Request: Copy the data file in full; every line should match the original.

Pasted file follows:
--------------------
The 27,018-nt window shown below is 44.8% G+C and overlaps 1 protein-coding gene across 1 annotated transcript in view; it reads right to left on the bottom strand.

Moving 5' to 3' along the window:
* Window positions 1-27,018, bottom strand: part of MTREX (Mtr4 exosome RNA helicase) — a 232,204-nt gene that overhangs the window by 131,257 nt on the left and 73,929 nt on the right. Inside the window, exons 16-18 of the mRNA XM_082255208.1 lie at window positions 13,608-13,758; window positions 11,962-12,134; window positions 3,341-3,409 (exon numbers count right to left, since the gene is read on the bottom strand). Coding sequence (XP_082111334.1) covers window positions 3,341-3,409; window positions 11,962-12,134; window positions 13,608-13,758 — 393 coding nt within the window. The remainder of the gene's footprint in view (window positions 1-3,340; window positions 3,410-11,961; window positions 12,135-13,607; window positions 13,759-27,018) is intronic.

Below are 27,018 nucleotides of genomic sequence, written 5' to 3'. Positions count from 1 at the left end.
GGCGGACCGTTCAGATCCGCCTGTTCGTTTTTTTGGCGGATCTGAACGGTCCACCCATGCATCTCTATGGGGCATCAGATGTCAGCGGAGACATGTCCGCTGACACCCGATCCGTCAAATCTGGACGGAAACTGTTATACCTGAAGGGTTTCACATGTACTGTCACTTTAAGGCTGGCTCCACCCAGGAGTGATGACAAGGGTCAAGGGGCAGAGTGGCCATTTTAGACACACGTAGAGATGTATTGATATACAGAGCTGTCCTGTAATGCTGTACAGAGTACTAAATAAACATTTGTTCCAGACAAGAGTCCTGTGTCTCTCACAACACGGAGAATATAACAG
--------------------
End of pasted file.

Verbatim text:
The 27,018-nt window shown below is 44.8% G+C and overlaps 1 protein-coding gene across 1 annotated transcript in view; it reads right to left on the bottom strand.

Moving 5' to 3' along the window:
* Window positions 1-27,018, bottom strand: part of MTREX (Mtr4 exosome RNA helicase) — a 232,204-nt gene that overhangs the window by 131,257 nt on the left and 73,929 nt on the right. Inside the window, exons 16-18 of the mRNA XM_082255208.1 lie at window positions 13,608-13,758; window positions 11,962-12,134; window positions 3,341-3,409 (exon numbers count right to left, since the gene is read on the bottom strand). Coding sequence (XP_082111334.1) covers window positions 3,341-3,409; window positions 11,962-12,134; window positions 13,608-13,758 — 393 coding nt within the window. The remainder of the gene's footprint in view (window positions 1-3,340; window positions 3,410-11,961; window positions 12,135-13,607; window positions 13,759-27,018) is intronic.

Below are 27,018 nucleotides of genomic sequence, written 5' to 3'. Positions count from 1 at the left end.
GGCGGACCGTTCAGATCCGCCTGTTCGTTTTTTTGGCGGATCTGAACGGTCCACCCATGCATCTCTATGGGGCATCAGATGTCAGCGGAGACATGTCCGCTGACACCCGATCCGTCAAATCTGGACGGAAACTGTTATACCTGAAGGGTTTCACATGTACTGTCACTTTAAGGCTGGCTCCACCCAGGAGTGATGACAAGGGTCAAGGGGCAGAGTGGCCATTTTAGACACACGTAGAGATGTATTGATATACAGAGCTGTCCTGTAATGCTGTACAGAGTACTAAATAAACATTTGTTCCAGACAAGAGTCCTGTGTCTCTCACAACACGGAGAATATAACAG